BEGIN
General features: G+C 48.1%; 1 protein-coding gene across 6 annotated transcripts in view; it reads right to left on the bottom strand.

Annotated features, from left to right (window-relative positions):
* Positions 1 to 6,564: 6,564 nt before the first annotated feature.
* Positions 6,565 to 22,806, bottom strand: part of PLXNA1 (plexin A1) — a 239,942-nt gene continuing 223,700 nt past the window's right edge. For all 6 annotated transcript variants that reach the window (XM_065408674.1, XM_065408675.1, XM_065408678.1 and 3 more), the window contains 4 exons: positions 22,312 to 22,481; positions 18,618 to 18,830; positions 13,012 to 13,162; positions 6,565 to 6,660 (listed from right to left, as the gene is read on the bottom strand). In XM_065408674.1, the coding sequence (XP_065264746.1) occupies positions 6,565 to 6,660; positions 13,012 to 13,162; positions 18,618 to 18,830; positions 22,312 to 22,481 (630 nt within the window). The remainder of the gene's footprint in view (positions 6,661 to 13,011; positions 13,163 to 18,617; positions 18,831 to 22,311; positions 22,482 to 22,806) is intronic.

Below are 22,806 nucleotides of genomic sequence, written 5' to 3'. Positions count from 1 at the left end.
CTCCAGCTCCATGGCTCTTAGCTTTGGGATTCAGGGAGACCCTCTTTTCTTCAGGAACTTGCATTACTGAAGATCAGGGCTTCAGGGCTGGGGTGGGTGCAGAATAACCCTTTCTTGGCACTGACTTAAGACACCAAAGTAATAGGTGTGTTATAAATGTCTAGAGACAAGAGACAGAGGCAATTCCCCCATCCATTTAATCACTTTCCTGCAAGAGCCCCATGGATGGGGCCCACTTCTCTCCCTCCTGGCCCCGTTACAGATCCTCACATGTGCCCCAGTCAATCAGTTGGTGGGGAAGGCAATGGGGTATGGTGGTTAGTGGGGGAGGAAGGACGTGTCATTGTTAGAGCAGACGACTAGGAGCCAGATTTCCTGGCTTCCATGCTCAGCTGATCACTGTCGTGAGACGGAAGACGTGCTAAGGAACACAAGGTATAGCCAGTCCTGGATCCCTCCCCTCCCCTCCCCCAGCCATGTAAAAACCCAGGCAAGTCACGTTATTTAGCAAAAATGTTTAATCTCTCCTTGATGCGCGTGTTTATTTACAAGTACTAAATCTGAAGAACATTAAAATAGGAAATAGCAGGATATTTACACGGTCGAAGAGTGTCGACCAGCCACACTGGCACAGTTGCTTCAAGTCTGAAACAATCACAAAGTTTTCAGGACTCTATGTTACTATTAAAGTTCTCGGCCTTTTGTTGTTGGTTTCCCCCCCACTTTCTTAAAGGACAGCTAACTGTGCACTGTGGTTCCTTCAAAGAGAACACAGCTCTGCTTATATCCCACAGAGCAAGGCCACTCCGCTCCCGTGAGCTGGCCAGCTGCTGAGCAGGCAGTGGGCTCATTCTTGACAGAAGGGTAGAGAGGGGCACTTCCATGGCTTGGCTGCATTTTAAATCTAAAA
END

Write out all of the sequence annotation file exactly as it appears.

General features: G+C 48.1%; 1 protein-coding gene across 6 annotated transcripts in view; it reads right to left on the bottom strand.

Annotated features, from left to right (window-relative positions):
* Positions 1 to 6,564: 6,564 nt before the first annotated feature.
* Positions 6,565 to 22,806, bottom strand: part of PLXNA1 (plexin A1) — a 239,942-nt gene continuing 223,700 nt past the window's right edge. For all 6 annotated transcript variants that reach the window (XM_065408674.1, XM_065408675.1, XM_065408678.1 and 3 more), the window contains 4 exons: positions 22,312 to 22,481; positions 18,618 to 18,830; positions 13,012 to 13,162; positions 6,565 to 6,660 (listed from right to left, as the gene is read on the bottom strand). In XM_065408674.1, the coding sequence (XP_065264746.1) occupies positions 6,565 to 6,660; positions 13,012 to 13,162; positions 18,618 to 18,830; positions 22,312 to 22,481 (630 nt within the window). The remainder of the gene's footprint in view (positions 6,661 to 13,011; positions 13,163 to 18,617; positions 18,831 to 22,311; positions 22,482 to 22,806) is intronic.

Below are 22,806 nucleotides of genomic sequence, written 5' to 3'. Positions count from 1 at the left end.
CTCCAGCTCCATGGCTCTTAGCTTTGGGATTCAGGGAGACCCTCTTTTCTTCAGGAACTTGCATTACTGAAGATCAGGGCTTCAGGGCTGGGGTGGGTGCAGAATAACCCTTTCTTGGCACTGACTTAAGACACCAAAGTAATAGGTGTGTTATAAATGTCTAGAGACAAGAGACAGAGGCAATTCCCCCATCCATTTAATCACTTTCCTGCAAGAGCCCCATGGATGGGGCCCACTTCTCTCCCTCCTGGCCCCGTTACAGATCCTCACATGTGCCCCAGTCAATCAGTTGGTGGGGAAGGCAATGGGGTATGGTGGTTAGTGGGGGAGGAAGGACGTGTCATTGTTAGAGCAGACGACTAGGAGCCAGATTTCCTGGCTTCCATGCTCAGCTGATCACTGTCGTGAGACGGAAGACGTGCTAAGGAACACAAGGTATAGCCAGTCCTGGATCCCTCCCCTCCCCTCCCCCAGCCATGTAAAAACCCAGGCAAGTCACGTTATTTAGCAAAAATGTTTAATCTCTCCTTGATGCGCGTGTTTATTTACAAGTACTAAATCTGAAGAACATTAAAATAGGAAATAGCAGGATATTTACACGGTCGAAGAGTGTCGACCAGCCACACTGGCACAGTTGCTTCAAGTCTGAAACAATCACAAAGTTTTCAGGACTCTATGTTACTATTAAAGTTCTCGGCCTTTTGTTGTTGGTTTCCCCCCCACTTTCTTAAAGGACAGCTAACTGTGCACTGTGGTTCCTTCAAAGAGAACACAGCTCTGCTTATATCCCACAGAGCAAGGCCACTCCGCTCCCGTGAGCTGGCCAGCTGCTGAGCAGGCAGTGGGCTCATTCTTGACAGAAGGGTAGAGAGGGGCACTTCCATGGCTTGGCTGCATTTTAAATCTAAAA